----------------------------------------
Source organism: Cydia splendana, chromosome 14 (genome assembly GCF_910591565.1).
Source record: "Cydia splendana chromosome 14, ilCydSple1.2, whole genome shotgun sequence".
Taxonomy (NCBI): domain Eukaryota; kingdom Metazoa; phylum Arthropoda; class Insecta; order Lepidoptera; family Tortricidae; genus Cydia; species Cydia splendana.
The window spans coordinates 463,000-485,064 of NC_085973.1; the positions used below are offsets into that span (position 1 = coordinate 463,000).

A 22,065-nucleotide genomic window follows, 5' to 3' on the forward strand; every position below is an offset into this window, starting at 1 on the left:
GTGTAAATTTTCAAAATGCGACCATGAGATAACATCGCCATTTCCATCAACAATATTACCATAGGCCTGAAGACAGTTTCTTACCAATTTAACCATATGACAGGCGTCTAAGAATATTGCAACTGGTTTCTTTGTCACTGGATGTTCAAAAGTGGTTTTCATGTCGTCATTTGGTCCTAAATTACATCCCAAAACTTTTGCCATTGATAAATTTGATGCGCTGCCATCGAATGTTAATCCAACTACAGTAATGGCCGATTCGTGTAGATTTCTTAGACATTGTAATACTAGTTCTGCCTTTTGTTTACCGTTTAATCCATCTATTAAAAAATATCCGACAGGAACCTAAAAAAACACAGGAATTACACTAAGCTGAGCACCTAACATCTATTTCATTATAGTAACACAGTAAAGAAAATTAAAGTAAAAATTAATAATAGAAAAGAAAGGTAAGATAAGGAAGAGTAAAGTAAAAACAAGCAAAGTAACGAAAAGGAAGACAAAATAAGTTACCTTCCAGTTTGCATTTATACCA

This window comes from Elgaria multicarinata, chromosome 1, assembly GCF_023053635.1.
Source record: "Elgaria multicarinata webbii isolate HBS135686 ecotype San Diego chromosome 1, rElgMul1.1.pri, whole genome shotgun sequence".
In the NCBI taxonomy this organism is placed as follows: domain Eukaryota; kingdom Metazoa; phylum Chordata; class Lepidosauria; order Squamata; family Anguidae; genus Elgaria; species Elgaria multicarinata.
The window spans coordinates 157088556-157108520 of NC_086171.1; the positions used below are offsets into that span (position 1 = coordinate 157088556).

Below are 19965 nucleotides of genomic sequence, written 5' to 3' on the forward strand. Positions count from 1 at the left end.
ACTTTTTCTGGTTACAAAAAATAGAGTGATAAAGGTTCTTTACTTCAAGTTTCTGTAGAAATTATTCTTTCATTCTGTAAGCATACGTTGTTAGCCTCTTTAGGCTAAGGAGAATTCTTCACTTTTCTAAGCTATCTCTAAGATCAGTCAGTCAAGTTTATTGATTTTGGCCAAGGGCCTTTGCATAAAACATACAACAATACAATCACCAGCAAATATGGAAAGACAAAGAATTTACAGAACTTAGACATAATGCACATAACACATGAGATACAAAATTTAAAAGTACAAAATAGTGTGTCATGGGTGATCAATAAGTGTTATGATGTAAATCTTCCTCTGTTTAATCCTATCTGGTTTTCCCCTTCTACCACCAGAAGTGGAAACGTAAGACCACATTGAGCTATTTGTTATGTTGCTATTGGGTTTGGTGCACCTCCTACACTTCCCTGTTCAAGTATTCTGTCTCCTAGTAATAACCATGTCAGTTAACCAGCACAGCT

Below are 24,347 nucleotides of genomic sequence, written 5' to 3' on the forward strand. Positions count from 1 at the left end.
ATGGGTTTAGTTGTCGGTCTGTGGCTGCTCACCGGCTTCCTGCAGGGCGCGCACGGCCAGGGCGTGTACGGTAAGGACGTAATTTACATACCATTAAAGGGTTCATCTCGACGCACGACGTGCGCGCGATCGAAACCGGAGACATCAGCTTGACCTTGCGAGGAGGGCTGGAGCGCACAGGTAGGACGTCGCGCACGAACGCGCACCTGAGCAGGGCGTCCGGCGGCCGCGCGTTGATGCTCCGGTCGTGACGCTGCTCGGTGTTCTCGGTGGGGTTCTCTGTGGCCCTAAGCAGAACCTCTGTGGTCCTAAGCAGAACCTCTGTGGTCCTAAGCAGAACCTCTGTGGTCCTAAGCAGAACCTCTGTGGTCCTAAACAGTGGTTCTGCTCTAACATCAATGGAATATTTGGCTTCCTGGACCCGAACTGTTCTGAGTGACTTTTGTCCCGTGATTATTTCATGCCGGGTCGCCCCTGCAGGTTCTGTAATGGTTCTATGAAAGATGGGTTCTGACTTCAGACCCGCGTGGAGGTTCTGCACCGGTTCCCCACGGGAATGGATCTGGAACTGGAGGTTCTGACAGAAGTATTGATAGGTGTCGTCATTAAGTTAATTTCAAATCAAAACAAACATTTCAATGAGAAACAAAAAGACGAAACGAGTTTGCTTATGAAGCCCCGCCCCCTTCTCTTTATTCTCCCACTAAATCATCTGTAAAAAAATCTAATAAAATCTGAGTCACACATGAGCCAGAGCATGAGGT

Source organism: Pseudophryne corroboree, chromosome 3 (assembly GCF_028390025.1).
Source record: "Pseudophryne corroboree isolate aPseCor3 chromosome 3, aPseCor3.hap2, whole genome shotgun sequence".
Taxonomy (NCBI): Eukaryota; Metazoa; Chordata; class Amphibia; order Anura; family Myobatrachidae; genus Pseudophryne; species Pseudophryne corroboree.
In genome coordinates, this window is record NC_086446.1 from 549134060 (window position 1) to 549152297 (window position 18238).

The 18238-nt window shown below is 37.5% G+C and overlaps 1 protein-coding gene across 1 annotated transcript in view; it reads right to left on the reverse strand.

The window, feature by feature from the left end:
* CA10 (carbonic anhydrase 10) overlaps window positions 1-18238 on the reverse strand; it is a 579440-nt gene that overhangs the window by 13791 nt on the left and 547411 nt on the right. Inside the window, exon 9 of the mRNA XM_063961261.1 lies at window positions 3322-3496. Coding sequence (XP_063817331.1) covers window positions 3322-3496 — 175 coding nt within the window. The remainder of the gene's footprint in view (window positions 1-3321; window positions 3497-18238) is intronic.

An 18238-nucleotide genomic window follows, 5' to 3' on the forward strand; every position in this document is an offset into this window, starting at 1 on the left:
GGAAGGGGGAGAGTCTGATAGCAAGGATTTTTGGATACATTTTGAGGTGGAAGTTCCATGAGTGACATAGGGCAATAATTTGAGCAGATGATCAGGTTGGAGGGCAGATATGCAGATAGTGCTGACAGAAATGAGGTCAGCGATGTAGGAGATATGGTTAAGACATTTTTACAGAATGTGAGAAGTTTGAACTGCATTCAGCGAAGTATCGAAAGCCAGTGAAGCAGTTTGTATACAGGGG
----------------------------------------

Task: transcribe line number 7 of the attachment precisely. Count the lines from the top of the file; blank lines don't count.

This window comes from Elgaria multicarinata, chromosome 1, assembly GCF_023053635.1.